Keep up with the goings on around the farm!

Keep up with the goings on around the farm!

Sunday, April 24, 2011

This Farm is for the Birds (except chickens...)

(except chickens...) please refer back to post titled "Not Much Farming" for a complete explanation as to why this is the case. I am not ready to revisit it yet...

However depressing our chicken story is, our songbird population is healthy and growing. It is a daily blessing. Outside our kitchen window is the coolest birdfeder I have ever seen. The couple that built the house put it in. It is a tray that spans the distance of the two windows, with a seut feeder on each end. Every morning while sipping coffee we get to watch the birds literally right infront of our noses! There is a constant stream of feathers at the window and we all enjoy it. We added two feeders in close proximity to this one and it is constantly in use. It is 8:30pm and I can still hear the steady chirping of our birds.

Not the best picture of it, but you can see the driftwood collection. We put it everywhere in the gardens and the birds just love perching on it. We actually had one at the old house that a bird found a little hole and began living in it.

Adam's grandfather recently gifted us a beautiful birdhouse. Yesterday, while Ben napped I loaded the birdhouse, cordless drill, and Simon in the wagon and headed out towards the muscadines to set the house up. Simon was thrilled to be a big helper and Ben was surprised to see it up when he awoke. The excitement of these two little boys over a birdhouse got me thinking about the environment that we are trying to create here at our farm. So, today after the boys hunted their Easter eggs (which I also took as a sign that it was time to think about birds) I took the camera out to photograph all of our little homes and feeders.

So beyond the patch of forest behind us which is home to so many birds, cardinals, tufted titmice, pine warblers, to name a few, we have an assortment of homes scattered across the farm.

This house is home to a lovely bluebird. She has three eggs in there, I spied. I tried very hard to get a picture of them but it was just too impossible to do without disturbing them. I wish I could share with you the amazing color of those teeny tiny eggs.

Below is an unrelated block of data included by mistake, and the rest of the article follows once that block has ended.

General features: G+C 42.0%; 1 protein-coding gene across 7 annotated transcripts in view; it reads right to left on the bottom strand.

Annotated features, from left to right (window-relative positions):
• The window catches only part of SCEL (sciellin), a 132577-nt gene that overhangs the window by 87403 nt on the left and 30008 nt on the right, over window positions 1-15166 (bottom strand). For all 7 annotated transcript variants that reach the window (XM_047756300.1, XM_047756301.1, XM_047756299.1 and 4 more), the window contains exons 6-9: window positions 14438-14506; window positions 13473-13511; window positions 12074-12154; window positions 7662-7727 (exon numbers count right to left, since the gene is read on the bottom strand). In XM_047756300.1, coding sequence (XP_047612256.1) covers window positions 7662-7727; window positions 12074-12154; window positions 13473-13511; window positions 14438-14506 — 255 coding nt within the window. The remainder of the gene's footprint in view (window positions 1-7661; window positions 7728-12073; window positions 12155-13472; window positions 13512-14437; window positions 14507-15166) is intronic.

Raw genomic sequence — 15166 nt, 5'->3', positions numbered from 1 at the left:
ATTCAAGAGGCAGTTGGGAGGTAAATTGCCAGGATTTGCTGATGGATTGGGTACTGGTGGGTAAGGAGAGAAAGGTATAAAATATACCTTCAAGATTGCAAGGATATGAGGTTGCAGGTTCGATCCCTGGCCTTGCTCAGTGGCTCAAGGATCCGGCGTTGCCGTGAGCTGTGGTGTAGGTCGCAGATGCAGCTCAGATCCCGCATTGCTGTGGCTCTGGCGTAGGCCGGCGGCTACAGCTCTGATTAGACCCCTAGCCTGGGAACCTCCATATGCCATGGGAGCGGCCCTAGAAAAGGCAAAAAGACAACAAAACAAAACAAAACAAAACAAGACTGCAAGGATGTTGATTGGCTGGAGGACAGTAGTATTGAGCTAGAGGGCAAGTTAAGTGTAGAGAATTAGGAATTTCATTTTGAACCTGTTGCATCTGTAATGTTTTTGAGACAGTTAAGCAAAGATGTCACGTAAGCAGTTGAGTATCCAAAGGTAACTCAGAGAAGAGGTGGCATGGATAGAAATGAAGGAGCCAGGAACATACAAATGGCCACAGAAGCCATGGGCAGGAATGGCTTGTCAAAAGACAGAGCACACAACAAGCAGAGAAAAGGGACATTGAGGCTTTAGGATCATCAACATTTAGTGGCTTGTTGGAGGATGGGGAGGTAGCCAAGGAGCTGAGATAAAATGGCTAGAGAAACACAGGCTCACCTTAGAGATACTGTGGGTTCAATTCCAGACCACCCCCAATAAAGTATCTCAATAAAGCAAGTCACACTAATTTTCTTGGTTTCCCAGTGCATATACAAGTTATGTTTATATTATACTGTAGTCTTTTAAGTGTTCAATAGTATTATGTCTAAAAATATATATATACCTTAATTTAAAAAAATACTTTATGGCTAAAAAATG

This nest in inside one of our large Camelias. Simon has adopted this Camelia as one of his play homes. Today, he pulled me in and we discovered two nests amidst the branches.

We got this from a client of Adam's. We haven't spied any birdies coming in and out yet.

We inherited this one in the muscadine vines. We moved it though and had to do several repairs. Ben picked the colored nails. It is a nice touch. This one reminds me of the little cabin I lived in when I met Adam, equally as ramshackle and repaired in much the same way, a nail here, maybe one there, yup I think that will hold it!

Ben painted this itty bitty house last summer in Gatlinburg Tennessee.

Some of these gourds came with us from our garden in Newnan, the vine overtook the backyard, very stinky flowers but very cool fruit. One actually began growing between the boards of the arbor and was flat on two sides, we called it the pancake gourd. It didn't make it here though, I think it cracked and rotted instead of drying out. Too bad. The white ones we discovered in the corner of the shed here shortly after we moved in. One afternoon we tied them all up into the Sycamore tree. That big white one has constant traffic in and out. There must be babies.
This one I just think is pretty. It looks so natural and I think if I were a bird it would be the best choice.
Today, the new birdhouse witnessed the boys hunting Easter eggs. Simon spied an egg to high to reach on his own and his Pop-pop gave a little needed assistance. Can you imagine the tales a birdhouse would tell if it could talk? Just think, all the different birds from year to year, babies hatching, and then the goings on of all the humans raising more humans.
Thank you Great Pop-Pop, for giving us a beautiful home for our birds and for inspiring us to contemplate our relationshiop with our feathered friends.

1 comment:

  1. Oh my heavens, you have a BIRD SANCTUARY on your farm. What a neat thing to do and a wonderful opportunity for Ben and Simon to learn all about wild things.
    Love the pics and the tall bird condo. Never saw anything like that.

    Did you know that 95% of the patients at the Wildlife Clinic were there because of deliberate or accidental encounters with people?
    We had lots of birds, all shapes and sizes, even baby hummers.